EFP Cannes
25 July 2017

TULSE LUPER SUITCASES, THE PART I. THE MOAB STORY

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TULSE LUPER SUITCASES, THE 
PART I. THE MOAB STORY

TULSE LUPER SUITCASES, THE 
PART I. THE MOAB STORY

original title:

TULSE LUPER SUITCASES, THE PART I. THE MOAB STORY

directed by:

screenplay:

cinematography:

editing:

set design:

costume design:

presented by:

Gam Film, Istituto Luce

production:

Gam Film, supported by MiBACT, Kasander Productions (Londra), The Kasander Company (Rotterdam), ABS Production (Barcellona), Focus Film (Budapest), De Lux Production (Luxembourg)

country:

Italy/Luxembourg/Spain/UK/Hungary/Holland

year:

2003

film run:

126'

format:

HD - colour

aspect ratio:

16/9

sound:

Dolby -E Surround

release date:

23/01/2004

THE TULSE LUPER SUITCASES is a sweeping trilogy/epic about the life and times of Tulse Luper, a man bigger than the world itself. The film covers some sixty years of recent history from 1928 when the existence of a substance called Uranium was discovered, to the collapse of the Berlin Wall and the end of the Cold War in 1989.
Tulse Luper, a writer and project-maker, is caught in a life of prisons. There are a total of sixteen prisons in the story starting in South Wales, when Luper is ten years old, locked up for three hours by his father in a coalhouse for running the gauntlet of a series of backyard gardens to sign his name on a crumbling brick wall that collapses. Twelve years later in 1938 in Moab, Utah, Luper is arrested through his contact with an American-German family about to travel to Europe to engage exploitatively in the Second World War. Four members of this family, deeply fascinated with Luper, will act as his jailers, with others interested in uranium, around Europe for the next ten years. In the Cold War years he is imprisoned in Moscow and Siberia, before appearing in Hongkong and Kyoto. In the 1980s Luper was apparently sighted in Beijing and in Shanghai. He was last seen in a Manchurian desert. Luper learns to use his prison time, writing on the prisons walls, inventing projects in literature, theatre, film and painting, and engaging with his jailers in all manner of plots, schemes and adventures. Because of their responsibilities, jailers are as much prisoners of their prisoners as they are freemen, and this connection between jailer and prisoner permeates this project and provides a great deal of its drama.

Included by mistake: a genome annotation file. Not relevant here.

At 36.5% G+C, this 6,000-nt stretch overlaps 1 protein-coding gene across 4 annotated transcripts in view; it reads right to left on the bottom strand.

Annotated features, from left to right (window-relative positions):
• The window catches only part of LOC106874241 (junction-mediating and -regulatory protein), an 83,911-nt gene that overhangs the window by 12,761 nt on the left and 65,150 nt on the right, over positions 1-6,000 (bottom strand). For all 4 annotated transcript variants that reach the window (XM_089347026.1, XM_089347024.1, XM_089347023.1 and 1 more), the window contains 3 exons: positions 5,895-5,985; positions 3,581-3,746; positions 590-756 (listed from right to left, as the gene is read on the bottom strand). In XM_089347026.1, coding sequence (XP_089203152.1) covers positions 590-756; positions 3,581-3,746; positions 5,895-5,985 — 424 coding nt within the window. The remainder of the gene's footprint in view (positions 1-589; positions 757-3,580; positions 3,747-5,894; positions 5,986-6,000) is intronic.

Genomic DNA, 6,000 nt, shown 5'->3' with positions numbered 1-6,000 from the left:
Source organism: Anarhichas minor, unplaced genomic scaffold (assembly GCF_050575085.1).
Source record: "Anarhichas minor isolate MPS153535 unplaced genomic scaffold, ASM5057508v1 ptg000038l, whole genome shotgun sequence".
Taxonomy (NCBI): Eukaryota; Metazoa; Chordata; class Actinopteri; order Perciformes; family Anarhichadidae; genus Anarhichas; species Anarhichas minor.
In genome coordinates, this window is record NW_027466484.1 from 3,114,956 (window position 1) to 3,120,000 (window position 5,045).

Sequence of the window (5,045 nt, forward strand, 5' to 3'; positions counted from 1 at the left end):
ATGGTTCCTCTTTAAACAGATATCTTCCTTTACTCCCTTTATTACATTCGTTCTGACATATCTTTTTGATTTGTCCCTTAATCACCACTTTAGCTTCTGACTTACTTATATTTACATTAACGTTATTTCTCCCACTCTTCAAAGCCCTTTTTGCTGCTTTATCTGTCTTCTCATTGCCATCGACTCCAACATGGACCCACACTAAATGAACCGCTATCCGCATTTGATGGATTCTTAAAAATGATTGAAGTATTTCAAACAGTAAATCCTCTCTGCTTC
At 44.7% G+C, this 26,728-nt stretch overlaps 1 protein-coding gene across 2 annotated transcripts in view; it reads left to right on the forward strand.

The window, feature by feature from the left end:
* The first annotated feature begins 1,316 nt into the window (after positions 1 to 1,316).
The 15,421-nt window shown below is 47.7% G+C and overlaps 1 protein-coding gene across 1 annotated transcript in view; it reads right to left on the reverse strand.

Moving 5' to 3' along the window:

As Luper's reputation as a writer and project-maker grows in Europe and America, so his person becomes more fictional. A large "Luper" Symposium and Exhibition is held in the Brooklyn Museum in New York. Many Luper lecturers offer their theories and propositions on the various stages of Luper's life. The central exhibit of the conference and exhibition is a collection of 92 suitcases - 92 appropriately being the atomic number of Uranium - suitcases that Luper had supposedly been associated with in his travels and prisons. Over the years, the suitcases come to light all over the world.